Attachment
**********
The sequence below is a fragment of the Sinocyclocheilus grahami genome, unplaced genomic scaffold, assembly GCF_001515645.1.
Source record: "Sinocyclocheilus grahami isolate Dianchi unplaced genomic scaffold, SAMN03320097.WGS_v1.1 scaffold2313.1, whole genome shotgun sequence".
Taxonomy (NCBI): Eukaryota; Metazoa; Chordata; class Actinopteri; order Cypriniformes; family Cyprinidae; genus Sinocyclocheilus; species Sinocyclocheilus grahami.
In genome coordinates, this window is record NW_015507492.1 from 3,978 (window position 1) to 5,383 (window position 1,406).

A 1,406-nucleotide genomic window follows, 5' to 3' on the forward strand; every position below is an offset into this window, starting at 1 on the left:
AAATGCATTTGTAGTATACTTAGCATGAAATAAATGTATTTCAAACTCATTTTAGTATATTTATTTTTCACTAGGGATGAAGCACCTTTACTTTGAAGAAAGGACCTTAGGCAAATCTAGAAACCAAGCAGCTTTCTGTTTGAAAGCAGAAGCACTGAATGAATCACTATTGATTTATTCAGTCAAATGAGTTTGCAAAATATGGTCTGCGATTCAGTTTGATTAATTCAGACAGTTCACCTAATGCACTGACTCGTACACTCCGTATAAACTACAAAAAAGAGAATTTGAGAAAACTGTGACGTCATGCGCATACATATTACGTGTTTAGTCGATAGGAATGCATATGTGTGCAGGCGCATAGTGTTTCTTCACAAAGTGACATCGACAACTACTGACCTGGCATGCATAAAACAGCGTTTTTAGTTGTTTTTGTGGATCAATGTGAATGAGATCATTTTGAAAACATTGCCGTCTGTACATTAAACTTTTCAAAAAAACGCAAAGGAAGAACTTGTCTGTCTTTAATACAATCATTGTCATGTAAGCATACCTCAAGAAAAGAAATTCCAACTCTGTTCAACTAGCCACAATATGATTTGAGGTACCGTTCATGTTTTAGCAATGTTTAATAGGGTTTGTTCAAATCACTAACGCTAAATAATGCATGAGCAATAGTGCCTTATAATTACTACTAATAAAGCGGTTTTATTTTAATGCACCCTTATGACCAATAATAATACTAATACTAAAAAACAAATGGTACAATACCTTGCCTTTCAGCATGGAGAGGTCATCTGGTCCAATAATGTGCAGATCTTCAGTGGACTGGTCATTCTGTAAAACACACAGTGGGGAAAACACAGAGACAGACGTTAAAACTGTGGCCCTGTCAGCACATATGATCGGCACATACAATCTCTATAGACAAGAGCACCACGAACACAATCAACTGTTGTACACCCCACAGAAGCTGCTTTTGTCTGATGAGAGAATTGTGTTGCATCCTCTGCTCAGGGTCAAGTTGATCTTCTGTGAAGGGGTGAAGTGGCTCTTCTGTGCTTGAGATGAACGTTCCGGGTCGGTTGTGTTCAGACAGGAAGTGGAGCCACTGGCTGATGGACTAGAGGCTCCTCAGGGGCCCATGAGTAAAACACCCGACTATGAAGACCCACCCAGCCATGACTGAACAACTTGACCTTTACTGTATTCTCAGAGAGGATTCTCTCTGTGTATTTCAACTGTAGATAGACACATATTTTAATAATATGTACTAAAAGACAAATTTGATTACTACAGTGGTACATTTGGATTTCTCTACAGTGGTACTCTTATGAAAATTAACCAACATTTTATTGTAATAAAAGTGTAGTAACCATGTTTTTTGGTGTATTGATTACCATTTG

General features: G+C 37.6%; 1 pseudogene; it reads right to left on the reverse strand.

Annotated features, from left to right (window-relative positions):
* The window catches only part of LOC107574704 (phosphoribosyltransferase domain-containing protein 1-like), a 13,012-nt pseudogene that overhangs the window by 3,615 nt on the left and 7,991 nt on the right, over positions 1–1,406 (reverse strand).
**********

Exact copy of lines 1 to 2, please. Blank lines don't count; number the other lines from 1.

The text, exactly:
The sequence below is a fragment of the Sinocyclocheilus grahami genome, unplaced genomic scaffold, assembly GCF_001515645.1.
Source record: "Sinocyclocheilus grahami isolate Dianchi unplaced genomic scaffold, SAMN03320097.WGS_v1.1 scaffold2313.1, whole genome shotgun sequence".